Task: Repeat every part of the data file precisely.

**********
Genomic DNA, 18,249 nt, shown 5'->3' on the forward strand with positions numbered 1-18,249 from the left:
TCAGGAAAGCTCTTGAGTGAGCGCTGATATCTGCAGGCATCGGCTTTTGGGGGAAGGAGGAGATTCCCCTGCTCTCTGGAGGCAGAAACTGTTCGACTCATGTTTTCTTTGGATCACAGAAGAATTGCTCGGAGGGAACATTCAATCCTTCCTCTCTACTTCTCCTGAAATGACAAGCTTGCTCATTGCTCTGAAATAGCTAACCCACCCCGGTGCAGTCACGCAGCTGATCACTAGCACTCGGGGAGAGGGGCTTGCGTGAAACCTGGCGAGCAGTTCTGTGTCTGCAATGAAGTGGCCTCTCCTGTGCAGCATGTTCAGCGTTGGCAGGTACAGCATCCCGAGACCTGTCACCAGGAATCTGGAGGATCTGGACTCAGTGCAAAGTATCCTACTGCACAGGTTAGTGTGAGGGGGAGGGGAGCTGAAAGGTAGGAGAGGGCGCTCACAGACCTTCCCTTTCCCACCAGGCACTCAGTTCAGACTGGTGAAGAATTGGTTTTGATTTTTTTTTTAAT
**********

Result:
Genomic DNA, 18,249 nt, shown 5'->3' on the forward strand with positions numbered 1-18,249 from the left:
TCAGGAAAGCTCTTGAGTGAGCGCTGATATCTGCAGGCATCGGCTTTTGGGGGAAGGAGGAGATTCCCCTGCTCTCTGGAGGCAGAAACTGTTCGACTCATGTTTTCTTTGGATCACAGAAGAATTGCTCGGAGGGAACATTCAATCCTTCCTCTCTACTTCTCCTGAAATGACAAGCTTGCTCATTGCTCTGAAATAGCTAACCCACCCCGGTGCAGTCACGCAGCTGATCACTAGCACTCGGGGAGAGGGGCTTGCGTGAAACCTGGCGAGCAGTTCTGTGTCTGCAATGAAGTGGCCTCTCCTGTGCAGCATGTTCAGCGTTGGCAGGTACAGCATCCCGAGACCTGTCACCAGGAATCTGGAGGATCTGGACTCAGTGCAAAGTATCCTACTGCACAGGTTAGTGTGAGGGGGAGGGGAGCTGAAAGGTAGGAGAGGGCGCTCACAGACCTTCCCTTTCCCACCAGGCACTCAGTTCAGACTGGTGAAGAATTGGTTTTGATTTTTTTTTTAAT